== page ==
But it is no less true than the portrait of Floriano, in the sphinx, dated February 1894, referring to the meeting with the President during the Revolt of the Armada, is as mysterious as the character it describes. What position was that of someone describing the situation of a city liable to be bombarded by ship cannons, while the narrator receives an unexpected inspection visit from the marshal-president: “We performed clumsily. We shuffle the roles of the play that leads to a game of unhappy antitheses, between senators armed to the teeth, fighting like soldiers, and platonic soldiers crying out for peace – in the face of a legality that wins through the suspension of laws and a Constitution that strangles too tight hugs of the who adore her”?

Euclid's hypothesis of Florianism is certainly plausible, but no less grounded in Euclid's narrow understanding of society. We fail to detail other valuable observations. For example, the suppression by Portuguese publishers of On the Edge of History (1909) from the essay “Ancient Brutality”, unfortunately lost since then, because in it the Portuguese were also denounced for the mistreatment to which they subjected the indigenous people, in the extraction of latex.

It is worth noting that, as a biographer, Amory also focuses on Euclides' written work. If he has the merit of extending it even to articles of little relevance, that is certainly not where the great qualities of the biographer lie. If he is fair in verifying Euclides' naivety in praising the caucheiros who revolted in Acre, he fails, however, to note that their boss, the gaucho Plácido de Castro, after being victorious, would become an equally great landowner. explorer.

river Darwinism

Observations of how far Euclid could push his social Darwinism are equally excellent: his analysis of the Purus comes close to asserting a “river Darwinism”, while, in a moment of depression, he could resort to an “inverse Darwinism”; or the recognition of the “disconnected content” of Contrasts and clashes (1907) or the ease of peremptory statements on topics he barely knows, such as Russian history or German history.

It is only regretted that, with all its qualities. Amory has not attacked two mainstays of Euclid's usual interpretation. In the first case, his position is surprising. As far as I know, before unknown land. The construction of The Sertões (1997), no interpreter of Euclid took the trouble to check what a certain Ludwig Gumplowicz would have said, whom Euclid considered, in the “Preliminary Note” of his great book, “greater than Hobbes”.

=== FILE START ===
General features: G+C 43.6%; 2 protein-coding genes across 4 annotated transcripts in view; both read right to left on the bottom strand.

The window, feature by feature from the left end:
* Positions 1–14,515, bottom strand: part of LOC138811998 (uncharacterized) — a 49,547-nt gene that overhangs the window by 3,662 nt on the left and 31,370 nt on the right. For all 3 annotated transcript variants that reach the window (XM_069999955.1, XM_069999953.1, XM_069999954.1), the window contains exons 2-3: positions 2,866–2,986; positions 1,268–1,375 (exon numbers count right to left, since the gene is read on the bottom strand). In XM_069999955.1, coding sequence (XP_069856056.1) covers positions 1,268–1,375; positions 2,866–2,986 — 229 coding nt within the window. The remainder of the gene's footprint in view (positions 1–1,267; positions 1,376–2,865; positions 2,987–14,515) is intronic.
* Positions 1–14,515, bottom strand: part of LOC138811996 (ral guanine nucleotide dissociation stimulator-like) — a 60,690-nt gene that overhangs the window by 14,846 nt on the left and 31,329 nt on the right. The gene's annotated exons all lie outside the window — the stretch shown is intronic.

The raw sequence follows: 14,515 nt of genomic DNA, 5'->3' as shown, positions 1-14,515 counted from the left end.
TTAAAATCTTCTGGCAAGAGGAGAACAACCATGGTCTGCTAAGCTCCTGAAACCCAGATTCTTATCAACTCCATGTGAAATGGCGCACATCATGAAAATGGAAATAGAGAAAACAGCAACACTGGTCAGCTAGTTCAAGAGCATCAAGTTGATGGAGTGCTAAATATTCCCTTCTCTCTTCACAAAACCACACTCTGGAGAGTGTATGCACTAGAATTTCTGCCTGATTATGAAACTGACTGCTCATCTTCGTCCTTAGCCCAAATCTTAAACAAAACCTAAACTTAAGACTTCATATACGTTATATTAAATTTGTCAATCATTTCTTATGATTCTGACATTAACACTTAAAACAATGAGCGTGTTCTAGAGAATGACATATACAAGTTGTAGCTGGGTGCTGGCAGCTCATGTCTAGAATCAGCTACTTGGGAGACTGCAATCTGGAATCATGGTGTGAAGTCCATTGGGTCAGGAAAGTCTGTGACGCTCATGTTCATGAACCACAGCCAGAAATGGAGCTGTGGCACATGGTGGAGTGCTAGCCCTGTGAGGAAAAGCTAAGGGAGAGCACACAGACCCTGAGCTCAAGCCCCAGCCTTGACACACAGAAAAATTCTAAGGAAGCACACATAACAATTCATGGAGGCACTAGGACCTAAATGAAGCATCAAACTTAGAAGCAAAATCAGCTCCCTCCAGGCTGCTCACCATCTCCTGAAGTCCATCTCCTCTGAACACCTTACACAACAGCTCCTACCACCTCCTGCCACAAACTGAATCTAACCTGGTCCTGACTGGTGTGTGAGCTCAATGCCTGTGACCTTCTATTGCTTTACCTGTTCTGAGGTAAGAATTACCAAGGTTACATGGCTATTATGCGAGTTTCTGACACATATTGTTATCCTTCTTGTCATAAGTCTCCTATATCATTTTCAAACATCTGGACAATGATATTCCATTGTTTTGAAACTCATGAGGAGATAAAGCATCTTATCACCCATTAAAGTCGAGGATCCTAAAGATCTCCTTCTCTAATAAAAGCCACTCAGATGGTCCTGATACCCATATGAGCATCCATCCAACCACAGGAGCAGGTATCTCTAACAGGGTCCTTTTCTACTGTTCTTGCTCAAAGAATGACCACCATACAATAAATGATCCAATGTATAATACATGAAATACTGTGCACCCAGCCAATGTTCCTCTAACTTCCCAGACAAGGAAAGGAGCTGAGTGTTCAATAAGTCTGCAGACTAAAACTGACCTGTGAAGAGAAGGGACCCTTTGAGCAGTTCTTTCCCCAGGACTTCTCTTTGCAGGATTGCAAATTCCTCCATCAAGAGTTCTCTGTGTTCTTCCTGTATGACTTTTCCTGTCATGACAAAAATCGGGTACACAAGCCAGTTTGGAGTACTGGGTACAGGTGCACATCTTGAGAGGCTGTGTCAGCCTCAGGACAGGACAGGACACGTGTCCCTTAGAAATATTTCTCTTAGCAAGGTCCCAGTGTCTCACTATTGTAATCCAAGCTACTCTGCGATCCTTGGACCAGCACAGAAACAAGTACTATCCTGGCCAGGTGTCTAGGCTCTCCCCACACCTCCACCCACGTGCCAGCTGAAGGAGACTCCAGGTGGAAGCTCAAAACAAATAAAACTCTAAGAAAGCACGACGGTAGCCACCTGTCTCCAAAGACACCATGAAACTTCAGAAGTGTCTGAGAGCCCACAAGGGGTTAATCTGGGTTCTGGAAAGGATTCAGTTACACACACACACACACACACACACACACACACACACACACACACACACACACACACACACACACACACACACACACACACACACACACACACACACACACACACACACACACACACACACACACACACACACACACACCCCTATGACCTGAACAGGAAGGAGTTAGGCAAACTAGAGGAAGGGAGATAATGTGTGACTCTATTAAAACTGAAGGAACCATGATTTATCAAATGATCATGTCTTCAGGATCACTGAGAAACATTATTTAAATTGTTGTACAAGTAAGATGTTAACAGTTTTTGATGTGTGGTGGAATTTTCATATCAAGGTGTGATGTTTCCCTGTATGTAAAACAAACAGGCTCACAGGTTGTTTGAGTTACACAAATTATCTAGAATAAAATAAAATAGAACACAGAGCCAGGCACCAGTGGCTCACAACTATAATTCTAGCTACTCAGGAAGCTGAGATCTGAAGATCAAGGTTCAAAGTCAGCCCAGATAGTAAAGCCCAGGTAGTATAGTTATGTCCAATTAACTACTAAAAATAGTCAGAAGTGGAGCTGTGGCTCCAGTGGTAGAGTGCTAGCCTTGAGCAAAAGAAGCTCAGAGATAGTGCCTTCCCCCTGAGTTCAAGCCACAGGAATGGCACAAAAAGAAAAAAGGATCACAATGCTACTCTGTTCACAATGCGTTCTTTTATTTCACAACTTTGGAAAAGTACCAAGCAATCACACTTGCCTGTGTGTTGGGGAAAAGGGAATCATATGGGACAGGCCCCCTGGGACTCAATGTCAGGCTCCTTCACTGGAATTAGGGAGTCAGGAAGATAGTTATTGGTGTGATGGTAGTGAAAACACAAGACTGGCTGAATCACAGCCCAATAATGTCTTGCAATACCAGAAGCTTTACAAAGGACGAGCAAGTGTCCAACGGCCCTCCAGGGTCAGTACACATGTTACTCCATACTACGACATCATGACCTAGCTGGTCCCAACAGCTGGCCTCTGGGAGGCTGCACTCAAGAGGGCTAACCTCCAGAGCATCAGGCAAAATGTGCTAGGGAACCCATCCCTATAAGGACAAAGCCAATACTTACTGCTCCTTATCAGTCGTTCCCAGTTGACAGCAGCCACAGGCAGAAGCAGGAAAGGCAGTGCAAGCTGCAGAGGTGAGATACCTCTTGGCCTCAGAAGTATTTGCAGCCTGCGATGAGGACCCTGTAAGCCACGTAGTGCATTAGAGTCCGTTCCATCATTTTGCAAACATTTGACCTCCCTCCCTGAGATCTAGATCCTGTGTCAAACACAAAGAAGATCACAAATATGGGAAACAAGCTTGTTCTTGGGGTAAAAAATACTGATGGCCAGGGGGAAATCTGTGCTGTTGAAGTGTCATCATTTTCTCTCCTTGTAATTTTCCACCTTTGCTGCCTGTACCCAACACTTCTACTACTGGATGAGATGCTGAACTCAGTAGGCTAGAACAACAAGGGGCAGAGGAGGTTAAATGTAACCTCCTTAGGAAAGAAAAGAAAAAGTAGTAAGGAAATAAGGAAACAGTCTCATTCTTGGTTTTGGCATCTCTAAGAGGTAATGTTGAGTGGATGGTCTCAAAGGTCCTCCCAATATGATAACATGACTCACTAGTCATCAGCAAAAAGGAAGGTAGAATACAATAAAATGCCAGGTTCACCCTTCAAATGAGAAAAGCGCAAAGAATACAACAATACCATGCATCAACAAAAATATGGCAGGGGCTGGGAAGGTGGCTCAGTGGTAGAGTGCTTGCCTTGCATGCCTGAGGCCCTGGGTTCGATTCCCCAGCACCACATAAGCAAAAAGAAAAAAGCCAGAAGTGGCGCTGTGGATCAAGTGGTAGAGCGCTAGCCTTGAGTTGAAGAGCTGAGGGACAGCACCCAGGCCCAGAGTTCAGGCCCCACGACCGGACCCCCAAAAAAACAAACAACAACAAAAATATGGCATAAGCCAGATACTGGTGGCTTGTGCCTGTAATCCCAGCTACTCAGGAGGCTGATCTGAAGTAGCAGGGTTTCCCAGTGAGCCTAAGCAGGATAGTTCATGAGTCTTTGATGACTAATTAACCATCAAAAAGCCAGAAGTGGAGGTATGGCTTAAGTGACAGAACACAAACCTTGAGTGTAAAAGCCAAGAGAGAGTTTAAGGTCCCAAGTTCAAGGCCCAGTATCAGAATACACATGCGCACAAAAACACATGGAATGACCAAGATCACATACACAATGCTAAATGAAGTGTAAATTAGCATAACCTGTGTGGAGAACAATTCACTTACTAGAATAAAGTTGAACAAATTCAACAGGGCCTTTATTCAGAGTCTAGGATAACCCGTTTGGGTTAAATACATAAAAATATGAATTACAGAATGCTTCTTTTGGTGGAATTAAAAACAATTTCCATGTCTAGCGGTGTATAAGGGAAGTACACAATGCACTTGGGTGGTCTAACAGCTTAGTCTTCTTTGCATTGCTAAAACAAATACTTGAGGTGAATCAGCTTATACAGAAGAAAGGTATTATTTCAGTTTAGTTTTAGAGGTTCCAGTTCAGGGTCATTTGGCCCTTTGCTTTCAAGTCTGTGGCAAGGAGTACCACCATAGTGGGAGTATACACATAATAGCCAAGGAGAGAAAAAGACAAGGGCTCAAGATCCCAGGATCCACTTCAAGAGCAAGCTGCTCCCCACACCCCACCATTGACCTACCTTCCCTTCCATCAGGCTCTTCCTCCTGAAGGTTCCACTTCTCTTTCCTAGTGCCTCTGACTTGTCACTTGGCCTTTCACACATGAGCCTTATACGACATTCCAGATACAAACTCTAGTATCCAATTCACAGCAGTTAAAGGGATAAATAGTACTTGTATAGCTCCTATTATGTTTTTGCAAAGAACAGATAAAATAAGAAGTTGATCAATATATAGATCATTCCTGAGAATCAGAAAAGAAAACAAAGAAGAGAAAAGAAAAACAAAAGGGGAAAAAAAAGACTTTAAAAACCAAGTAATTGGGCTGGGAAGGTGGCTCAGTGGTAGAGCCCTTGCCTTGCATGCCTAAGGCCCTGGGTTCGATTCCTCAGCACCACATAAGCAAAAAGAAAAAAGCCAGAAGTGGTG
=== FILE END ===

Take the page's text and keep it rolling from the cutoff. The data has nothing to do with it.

Amory incorporated the French translation of Der Rassenkampf (1883), published ten years later, La Lutte des races, which was probably the edition read by Euclid. It is therefore all the more strange that Amory corroborates Euclid's interpretation of him. Gumplowicz's text, now an almost ignored name, is quite simple. For this very reason, it is surprising that the Brazilian author and his American biographer continue to affirm the opposite of what the Polish precursor of sociology said. In his own words: "The initial factors" (of race) are intellectual: language, religion, custom, law, civilization, etc. It is only later that the physical factor appears: the unit of blood”. How could it be clearer? Race is not a biological factor, but a social one. Strong race is only the one that calls itself that because it won. The weak will remain weak until they tip the balance.

The second mainstay that remains intact in Amory's biography concerns the alleged superimposition that would be fulfilled in The Sertões, which has been said, since José Veríssimo, to be simultaneously a work of science and literature. But here the fault is less serious. After all, a biographer is under no obligation to have a more refined conception of what literature is.

* Luiz Costa Lima is Professor Emeritus at PUC-Rio. Author, among other books by unknown land. The construction of The Sertões (Brazilian Civilization).

Originally published on Journal of Reviews, No. 11 in March 2011.

Reference

Frederick Amory. Euclides da Cunha: an odyssey in the tropics. Translation: Geraldo Gerson de Souza. São Paulo, Editorial studio.